The varnish is the final step for painting. It protects acrylic painting for years from all negative factors and make it just even more beautiful.
Varnishing an acrylic painting is easy. Choose your varnish, I use Golden Polymer removable varnish. Use a separate brush or a spray, thin the varnish if needed, apply it evenly and let it dry. Make sure you applied an isolation coat before varnishing.
As I said, the process is quite simple, but there are still some precautions. You also may want to choose a different type of varnish, that’s why I decided to share with you all I know about varnishing, but also how to safely remove and replace varnish when the time comes.
Table of content:
- What is varnish?
- How to varnish an acrylic painting
- How to remove varnish from acrylic painting
- What type of varnish to choose?
- Best varnish for acrylic painting
- Why varnish acrylic painting?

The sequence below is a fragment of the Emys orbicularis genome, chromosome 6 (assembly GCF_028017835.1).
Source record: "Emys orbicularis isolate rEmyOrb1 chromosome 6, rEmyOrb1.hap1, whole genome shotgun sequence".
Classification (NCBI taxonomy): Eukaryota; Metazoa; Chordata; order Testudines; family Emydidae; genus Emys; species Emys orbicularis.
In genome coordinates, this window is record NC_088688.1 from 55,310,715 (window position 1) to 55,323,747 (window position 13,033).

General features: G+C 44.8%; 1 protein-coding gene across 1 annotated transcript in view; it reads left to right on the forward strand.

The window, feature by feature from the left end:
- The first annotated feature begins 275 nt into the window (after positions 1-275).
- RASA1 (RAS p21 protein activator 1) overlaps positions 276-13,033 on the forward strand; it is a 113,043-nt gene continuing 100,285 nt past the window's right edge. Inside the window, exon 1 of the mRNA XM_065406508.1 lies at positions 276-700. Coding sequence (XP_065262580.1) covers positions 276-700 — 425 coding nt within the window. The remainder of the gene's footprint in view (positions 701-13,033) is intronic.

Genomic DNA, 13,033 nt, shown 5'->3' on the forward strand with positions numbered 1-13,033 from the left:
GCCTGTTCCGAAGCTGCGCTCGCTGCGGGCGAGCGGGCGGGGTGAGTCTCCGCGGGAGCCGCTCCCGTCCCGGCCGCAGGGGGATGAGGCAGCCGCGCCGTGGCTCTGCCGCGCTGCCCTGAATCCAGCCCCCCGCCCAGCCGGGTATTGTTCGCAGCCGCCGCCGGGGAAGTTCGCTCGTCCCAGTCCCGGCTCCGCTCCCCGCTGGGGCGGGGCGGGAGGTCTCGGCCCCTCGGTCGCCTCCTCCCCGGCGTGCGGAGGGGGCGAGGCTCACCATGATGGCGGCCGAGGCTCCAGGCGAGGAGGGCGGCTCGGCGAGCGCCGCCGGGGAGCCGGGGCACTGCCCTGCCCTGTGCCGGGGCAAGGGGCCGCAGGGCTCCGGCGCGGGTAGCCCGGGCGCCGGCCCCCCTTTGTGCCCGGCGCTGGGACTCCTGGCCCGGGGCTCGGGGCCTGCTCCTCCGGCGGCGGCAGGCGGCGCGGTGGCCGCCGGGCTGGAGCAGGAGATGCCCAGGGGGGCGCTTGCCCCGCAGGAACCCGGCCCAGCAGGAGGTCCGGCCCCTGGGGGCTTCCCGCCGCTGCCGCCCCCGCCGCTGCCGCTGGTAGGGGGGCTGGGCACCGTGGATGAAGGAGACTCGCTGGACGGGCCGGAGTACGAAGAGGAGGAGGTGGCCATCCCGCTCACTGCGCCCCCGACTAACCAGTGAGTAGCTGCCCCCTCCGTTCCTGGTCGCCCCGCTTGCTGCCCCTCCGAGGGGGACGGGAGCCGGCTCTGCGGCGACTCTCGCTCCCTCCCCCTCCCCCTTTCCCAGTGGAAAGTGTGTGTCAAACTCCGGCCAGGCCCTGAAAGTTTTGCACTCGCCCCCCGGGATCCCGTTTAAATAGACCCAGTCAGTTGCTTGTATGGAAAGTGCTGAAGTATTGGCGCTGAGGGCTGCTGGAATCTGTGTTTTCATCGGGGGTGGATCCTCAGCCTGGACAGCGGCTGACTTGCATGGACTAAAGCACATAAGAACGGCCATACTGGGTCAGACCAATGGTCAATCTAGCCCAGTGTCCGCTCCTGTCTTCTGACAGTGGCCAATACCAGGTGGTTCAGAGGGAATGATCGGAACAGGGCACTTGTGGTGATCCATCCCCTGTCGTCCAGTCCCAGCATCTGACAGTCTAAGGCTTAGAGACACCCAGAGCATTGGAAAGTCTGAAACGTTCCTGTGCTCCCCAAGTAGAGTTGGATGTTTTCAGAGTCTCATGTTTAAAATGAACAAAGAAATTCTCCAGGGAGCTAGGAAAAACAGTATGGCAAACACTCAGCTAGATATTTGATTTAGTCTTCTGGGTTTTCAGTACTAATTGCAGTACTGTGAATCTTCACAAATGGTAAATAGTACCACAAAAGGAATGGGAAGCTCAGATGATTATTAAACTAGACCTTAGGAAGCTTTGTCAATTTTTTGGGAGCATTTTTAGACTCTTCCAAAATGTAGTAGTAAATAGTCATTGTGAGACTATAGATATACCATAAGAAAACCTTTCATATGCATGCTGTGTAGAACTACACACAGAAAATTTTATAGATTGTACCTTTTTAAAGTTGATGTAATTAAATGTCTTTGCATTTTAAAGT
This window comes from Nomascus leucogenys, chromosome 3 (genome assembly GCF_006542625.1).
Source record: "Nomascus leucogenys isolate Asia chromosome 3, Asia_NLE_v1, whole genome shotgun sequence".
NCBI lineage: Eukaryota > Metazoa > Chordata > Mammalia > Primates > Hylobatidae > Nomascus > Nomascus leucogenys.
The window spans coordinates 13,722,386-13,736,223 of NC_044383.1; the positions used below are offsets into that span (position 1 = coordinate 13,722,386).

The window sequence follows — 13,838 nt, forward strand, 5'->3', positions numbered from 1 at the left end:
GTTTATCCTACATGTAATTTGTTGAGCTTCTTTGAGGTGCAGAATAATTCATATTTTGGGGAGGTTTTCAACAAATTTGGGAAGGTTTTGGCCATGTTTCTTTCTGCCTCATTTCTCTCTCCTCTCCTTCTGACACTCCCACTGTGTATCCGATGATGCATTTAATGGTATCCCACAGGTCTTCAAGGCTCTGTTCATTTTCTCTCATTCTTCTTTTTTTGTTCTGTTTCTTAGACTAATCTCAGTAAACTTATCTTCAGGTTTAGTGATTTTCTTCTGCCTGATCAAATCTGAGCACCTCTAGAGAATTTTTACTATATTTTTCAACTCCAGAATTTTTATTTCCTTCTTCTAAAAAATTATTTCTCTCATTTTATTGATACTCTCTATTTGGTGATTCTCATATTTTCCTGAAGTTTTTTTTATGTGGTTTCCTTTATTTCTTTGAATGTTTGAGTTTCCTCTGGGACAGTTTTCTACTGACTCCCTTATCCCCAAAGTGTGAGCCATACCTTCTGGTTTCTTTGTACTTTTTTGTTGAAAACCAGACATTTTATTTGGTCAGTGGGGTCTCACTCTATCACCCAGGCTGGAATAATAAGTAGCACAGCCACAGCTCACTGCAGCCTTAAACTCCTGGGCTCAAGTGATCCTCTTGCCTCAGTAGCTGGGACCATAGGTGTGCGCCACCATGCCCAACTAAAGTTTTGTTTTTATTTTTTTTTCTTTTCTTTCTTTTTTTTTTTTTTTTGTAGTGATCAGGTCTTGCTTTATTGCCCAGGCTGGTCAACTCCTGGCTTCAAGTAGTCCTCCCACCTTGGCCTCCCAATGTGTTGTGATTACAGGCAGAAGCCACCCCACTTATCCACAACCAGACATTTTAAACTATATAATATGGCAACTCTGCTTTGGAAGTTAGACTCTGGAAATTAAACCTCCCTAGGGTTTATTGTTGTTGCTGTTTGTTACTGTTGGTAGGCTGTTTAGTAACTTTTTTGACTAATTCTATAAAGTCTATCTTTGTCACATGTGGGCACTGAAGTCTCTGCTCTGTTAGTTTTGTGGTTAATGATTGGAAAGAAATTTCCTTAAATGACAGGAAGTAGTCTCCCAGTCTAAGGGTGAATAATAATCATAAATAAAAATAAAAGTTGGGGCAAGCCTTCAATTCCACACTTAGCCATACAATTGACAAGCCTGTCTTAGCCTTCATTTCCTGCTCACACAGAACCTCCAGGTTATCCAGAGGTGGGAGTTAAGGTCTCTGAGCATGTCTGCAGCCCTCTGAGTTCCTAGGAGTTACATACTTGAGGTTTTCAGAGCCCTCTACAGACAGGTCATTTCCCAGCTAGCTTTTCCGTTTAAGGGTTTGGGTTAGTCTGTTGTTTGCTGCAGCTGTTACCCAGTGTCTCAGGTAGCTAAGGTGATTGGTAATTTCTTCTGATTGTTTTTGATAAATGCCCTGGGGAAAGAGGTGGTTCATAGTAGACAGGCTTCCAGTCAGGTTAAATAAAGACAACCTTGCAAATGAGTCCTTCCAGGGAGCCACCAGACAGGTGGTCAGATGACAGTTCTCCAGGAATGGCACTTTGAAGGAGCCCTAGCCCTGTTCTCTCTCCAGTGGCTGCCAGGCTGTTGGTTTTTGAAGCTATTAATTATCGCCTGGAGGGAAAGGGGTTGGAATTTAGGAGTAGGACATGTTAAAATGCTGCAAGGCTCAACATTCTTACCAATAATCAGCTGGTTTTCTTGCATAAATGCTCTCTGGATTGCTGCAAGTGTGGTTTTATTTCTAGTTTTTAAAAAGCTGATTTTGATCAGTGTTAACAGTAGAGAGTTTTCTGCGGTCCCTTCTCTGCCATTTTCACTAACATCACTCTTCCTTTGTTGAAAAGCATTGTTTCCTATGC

This article may contain affiliate links. It means NO extra costs for you, but small commission for me to support this website. Thank you!
What is varnishing?
A varnish – is a clear transparent protective coat for applying on diverse surfaces to form a hard, clear, shiny surface when dry.
Varnishing an acrylic painting means covering a finished and completely dried ( ±24 hrs.) painting with special varnish (liquid resin) to protect your acrylic painting.
Any surface like canvas, paper, metal, plexiglass, or wood can be varnished.
How to varnish an acrylic painting
The varnish is the final step while painting. You are almost done! In general, I use a separate brush for varnishing, but sometimes I create a textured surface that is very difficult to evenly cover with a brush. In this case, I use spray.
With spraying, it is also easier to avoid brush strokes and bubbles.
I’ll share with you both methods and also, How to remove varnish steps too.
- How to varnish an acrylic painting with a brush
- How to varnish an acrylic painting with a spray
- How to remove varnish from an acrylic painting
Pro tip: If you need a photo of your painting, make it before varnishing!
Always test your varnish first. Varnishing can have unexpected results such as a cloudy finish.
Once you finished your painting, wait 1-2 days until it is fully dried. Apply an isolation coat. Wait for 24 hrs. and move on to varnishing.
If you are using the impasto technique, it’s recommended to wait 1-2 weeks before applying the isolating coat or varnishing.
How to varnish an acrylic painting with a brush
Total Time: 2 hours